“I’ve always wanted to be older,” said 19-year-old Ella Mae Dixon, the cabaret singer who grew up in Wellfleet, in a recent story. “I can’t explain it.”
Jennifer Senior writes in the April Atlantic about “subjective age” — the age you feel you are in your head rather than your actual age. Senior asked her mother, who is 76, how old she is in her head and the answer was 45. Senior herself is 53 but feels she is 36.
Researchers have found that “adults over 40 perceive themselves to be, on average, about 20 percent younger than their actual age,” the Atlantic reports.
These same studies found that people under 25, like Ella Mae, tend to feel older than they are, not younger. Young people in our culture may want to be older, but I don’t know anyone who wants to be “old,” either in our heads or in reality. Yet more and more of us, especially on the Outer Cape, are old — and the experience of aging, for many, is far from easy.
Last week Christine Legere reported the results of a study on aging in Eastham, where almost two-thirds of the residents are over 50. A striking finding of that research, conducted by UMass Boston’s Gerontology Institute, was the number of respondents over 50 who said they are providing care for older family members and friends. It’s not easy, they report, to keep up a job and do caregiving at the same time. And nearly one-fourth of those needing care are living with dementia.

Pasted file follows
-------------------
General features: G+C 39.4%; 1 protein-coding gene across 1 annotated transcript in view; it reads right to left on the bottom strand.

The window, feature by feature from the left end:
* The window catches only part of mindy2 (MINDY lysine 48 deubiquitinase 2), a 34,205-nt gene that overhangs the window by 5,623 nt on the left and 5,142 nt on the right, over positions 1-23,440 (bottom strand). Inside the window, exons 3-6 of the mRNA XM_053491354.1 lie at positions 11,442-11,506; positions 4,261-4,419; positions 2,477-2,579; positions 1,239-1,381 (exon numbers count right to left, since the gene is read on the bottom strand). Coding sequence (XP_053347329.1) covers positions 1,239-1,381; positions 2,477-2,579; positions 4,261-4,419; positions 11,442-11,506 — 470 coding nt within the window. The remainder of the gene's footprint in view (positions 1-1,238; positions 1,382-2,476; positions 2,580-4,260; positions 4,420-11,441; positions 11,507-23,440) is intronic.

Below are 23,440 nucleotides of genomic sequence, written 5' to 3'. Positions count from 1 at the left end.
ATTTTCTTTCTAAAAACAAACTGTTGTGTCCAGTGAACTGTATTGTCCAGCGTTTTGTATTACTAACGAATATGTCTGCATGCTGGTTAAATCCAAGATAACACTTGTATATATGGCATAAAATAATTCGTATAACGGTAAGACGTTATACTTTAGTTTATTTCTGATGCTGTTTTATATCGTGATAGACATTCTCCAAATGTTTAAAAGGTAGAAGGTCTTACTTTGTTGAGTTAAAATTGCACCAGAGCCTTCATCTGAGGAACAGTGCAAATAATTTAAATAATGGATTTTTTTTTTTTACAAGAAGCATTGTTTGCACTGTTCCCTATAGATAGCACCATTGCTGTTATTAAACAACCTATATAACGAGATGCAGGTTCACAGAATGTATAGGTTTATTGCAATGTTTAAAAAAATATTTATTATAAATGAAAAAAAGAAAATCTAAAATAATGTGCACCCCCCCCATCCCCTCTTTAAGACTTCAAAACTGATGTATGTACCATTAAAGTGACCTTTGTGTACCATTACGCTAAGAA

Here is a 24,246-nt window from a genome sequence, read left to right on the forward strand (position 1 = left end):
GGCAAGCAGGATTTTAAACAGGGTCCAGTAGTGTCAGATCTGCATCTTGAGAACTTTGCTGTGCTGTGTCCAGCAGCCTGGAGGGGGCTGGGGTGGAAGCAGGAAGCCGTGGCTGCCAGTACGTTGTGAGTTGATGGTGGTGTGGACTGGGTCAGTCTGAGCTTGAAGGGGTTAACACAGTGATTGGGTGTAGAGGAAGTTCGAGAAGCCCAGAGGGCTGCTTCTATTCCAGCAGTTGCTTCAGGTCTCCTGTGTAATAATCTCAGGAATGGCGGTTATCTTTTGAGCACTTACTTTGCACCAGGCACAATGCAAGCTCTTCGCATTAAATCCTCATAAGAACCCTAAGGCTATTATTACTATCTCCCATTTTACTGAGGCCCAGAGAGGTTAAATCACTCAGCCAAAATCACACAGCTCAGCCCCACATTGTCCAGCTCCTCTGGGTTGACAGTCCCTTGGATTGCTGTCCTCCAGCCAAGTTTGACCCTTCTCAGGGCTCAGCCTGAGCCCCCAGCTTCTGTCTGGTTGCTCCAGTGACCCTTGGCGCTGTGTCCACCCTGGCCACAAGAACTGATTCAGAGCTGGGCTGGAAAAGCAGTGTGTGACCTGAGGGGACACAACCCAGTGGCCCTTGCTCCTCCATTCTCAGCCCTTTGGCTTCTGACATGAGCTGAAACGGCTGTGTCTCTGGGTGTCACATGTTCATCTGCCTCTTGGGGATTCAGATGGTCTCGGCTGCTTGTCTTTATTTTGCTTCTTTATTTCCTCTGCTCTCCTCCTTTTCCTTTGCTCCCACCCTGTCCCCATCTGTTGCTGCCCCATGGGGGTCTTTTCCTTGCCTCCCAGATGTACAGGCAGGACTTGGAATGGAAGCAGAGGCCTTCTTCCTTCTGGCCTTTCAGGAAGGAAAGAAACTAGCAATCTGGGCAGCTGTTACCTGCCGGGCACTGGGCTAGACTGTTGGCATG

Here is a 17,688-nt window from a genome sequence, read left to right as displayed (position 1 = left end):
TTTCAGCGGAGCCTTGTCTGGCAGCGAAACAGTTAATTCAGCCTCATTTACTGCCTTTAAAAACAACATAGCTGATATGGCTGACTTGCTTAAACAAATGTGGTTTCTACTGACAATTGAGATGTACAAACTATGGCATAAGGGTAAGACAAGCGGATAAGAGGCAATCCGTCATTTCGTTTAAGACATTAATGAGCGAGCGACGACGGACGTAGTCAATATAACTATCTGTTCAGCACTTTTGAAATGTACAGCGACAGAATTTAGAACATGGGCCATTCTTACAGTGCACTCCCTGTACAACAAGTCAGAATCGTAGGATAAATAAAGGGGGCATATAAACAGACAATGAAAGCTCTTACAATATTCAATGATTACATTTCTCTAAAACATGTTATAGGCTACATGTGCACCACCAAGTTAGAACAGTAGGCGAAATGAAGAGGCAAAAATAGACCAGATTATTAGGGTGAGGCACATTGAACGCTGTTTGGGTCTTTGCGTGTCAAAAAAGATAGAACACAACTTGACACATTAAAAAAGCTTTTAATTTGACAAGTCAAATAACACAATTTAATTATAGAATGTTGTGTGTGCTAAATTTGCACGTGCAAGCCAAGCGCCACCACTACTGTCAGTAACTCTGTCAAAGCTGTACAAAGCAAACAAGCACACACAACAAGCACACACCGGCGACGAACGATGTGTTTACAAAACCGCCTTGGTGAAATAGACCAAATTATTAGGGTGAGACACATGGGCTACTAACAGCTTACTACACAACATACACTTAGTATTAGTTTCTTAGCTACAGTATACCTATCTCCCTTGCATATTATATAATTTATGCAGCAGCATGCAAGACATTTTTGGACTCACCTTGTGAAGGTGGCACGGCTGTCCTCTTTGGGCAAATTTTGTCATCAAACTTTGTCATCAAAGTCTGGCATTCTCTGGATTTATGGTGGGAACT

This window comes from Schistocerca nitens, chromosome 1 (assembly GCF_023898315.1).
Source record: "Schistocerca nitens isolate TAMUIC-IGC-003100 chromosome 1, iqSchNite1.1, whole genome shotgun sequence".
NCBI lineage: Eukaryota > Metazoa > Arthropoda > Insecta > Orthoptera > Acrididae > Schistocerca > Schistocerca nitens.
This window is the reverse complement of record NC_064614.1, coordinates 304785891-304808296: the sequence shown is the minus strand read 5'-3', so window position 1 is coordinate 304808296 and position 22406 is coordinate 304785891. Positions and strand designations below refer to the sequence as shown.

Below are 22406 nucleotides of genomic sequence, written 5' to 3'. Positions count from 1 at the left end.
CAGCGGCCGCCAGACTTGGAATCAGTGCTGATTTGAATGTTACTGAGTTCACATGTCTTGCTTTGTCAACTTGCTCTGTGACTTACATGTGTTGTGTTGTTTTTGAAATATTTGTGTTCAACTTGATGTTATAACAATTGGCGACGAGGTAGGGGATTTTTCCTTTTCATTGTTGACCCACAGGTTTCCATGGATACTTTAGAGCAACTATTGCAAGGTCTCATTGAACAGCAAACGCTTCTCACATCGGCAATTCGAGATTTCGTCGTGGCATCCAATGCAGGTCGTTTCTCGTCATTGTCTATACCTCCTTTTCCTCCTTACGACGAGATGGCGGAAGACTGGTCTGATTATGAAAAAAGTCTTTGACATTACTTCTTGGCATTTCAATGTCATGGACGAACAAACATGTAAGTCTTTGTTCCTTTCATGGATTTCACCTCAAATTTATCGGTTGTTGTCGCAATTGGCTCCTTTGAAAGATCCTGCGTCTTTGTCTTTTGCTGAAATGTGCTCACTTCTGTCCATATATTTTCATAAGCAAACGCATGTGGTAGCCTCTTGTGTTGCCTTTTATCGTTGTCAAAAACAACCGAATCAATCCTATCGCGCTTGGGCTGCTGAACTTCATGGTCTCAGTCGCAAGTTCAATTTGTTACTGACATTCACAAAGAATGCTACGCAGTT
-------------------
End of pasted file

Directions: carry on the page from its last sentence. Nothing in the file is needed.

Eastham officials also noted with surprise that 10 percent of the survey respondents said they had experienced food insecurity in the past year.
The discrepancy between actual age and one’s internal sense of one’s age, says Senior, is greatest in the U.S. and Western Europe. In Asia and Africa the gap is much smaller. “Elders in collectivist societies,” Senior writes, “are accorded more respect and have more extended-family support” than in individualist countries like ours.
The affordable housing crisis that is the topic of so many of the stories we have published is intimately linked to the difficulties of growing old here. The lack of housing has pushed out working people, and the shortage of nurses, doctors, home health aides, physical therapists, and even people who can help maintain homes is increasingly acute.
This makes elders here doubly vulnerable. They can’t expect to grow old among a tight network of extended family and friends because moving away for work or retirement is so common in America. And yet an overstretched workforce also cannot provide the care that extended family offers in other countries.
We tend to think of the problems of young and old people as separate and distinct, and in some ways they are. But Eastham’s findings show us one more way in which we’re all in this together — how resiliency is intergenerational, and how strengthening community can help all of us survive.